Teva comes up as front-runner to buy Cephalon
JERUSALEM — Cephalon has another suitor in the form of the world’s largest generic drug company.
Teva Pharmaceutical Industries said Monday that it would buy Frazer, Pa.-based Cephalon for $6.8 billion, undercutting efforts by Valeant Pharmaceuticals International, which had offered $5.7 billion in March.
The boards of both companies have agreed to the acquisition, equal to $81.50 per share. Cephalon previously had turned down Valeant’s offer, prompting the Mississauga, Ontario-based company to take its case directly to Cephalon’s shareholders.
Teva said the buyout would create a robust pipeline that includes more than 30 drugs in late-stage clinical trials, enhancing Teva’s branded drug portfolio with treatments for cancer, respiratory diseases, pain management and central nervous system disorders.
“We are embarking today on a new and exciting future for Teva’s branded business, and we are delighted that we will be working together with the Cephalon team,” Teva president and CEO Shlomo Yanai said. “This is transforming for Teva’s branded business, as it will help us to deliver on our strategic goal of creating a diversified, multifaceted company.”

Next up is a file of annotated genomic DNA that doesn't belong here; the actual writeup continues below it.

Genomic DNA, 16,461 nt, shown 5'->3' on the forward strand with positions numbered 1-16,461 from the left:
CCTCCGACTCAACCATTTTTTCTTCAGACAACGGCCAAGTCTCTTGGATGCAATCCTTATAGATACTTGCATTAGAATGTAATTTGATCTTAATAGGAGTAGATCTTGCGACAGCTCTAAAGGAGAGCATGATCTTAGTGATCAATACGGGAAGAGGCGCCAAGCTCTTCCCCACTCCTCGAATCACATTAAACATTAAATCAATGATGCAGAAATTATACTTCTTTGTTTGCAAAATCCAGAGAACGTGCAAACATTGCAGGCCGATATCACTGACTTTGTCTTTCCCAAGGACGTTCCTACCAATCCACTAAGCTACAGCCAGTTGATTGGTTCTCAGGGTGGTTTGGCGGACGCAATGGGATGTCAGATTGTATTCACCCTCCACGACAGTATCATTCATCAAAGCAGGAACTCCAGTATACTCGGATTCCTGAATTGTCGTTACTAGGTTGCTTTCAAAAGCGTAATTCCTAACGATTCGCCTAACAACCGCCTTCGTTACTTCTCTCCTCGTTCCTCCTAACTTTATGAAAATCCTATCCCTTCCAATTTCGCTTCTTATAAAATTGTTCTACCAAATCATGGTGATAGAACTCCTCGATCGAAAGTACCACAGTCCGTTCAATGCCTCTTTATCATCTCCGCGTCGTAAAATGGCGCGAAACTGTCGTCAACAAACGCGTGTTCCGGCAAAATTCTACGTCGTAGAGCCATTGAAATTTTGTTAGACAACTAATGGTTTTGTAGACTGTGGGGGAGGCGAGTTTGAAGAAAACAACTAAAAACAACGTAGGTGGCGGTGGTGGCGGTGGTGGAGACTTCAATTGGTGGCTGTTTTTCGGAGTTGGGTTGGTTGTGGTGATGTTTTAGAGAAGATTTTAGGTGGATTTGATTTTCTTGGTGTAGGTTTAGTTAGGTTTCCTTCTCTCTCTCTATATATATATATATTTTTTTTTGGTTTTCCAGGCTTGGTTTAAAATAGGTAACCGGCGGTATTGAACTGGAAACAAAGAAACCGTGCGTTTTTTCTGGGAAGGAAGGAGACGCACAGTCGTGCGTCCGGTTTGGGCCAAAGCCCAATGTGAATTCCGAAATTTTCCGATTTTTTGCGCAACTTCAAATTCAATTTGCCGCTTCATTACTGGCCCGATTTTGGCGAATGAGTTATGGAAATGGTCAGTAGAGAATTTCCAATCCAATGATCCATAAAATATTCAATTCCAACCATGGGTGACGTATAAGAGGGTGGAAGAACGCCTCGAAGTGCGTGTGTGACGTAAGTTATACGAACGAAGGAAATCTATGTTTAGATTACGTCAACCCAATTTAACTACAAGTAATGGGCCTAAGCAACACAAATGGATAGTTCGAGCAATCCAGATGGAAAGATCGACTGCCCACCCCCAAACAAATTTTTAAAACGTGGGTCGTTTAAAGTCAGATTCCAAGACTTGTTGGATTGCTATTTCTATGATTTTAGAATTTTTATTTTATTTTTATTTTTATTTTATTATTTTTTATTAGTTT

APhA Foundation, NASPA honor Utah, Ohio pharmacists
WASHINGTON — Pharmacists in Utah and Ohio have won the 2011 Bowl of Hygeia awards from the American Pharmacists Association Foundation and the National Alliance of State Pharmacy Associations, the two organizations announced.
The APhA Foundation and NASPA announced that the Utah Pharmacists Association had given the award to Kathy Goodfellow, owner of Mountain View Pharmacy in Bountiful, Utah, and that the Ohio Pharmacists Association had given it to Mark Dominik of St. Mary’s, Ohio.
The Bowl of Hygeia Award was established in 1958 to recognize pharmacists throughout the country — including the District of Columbia and Puerto Rico — who are seen as possessing outstanding records of civil leadership in their communities. The Bowl of Hygeia, which consists of a bowl on a stem with a snake coiled around it, is an internationally recognized symbol of pharmacy first used by pharmacists in Paris in 1796.
Watson’s generic Concerta enters market
PARSIPPANY, N.J. — Watson Pharmaceuticals has launched an authorized generic version of a Johnson & Johnson drug for treating attention deficit hyperactivity disorder through a subsidiary, Watson said Monday.
Watson announced the launch by Watson Labs of methylphenidate hydrochloride extended-release tablets under an agreement with J&J subsidiary Ortho-McNeil-Janssen.
The drug is an authorized generic version of Concerta, used to treat ADHD in patients ages 6 to 65 years. Concerta had sales of $1.5 billion during the 12-month period ended in February, according to IMS Health.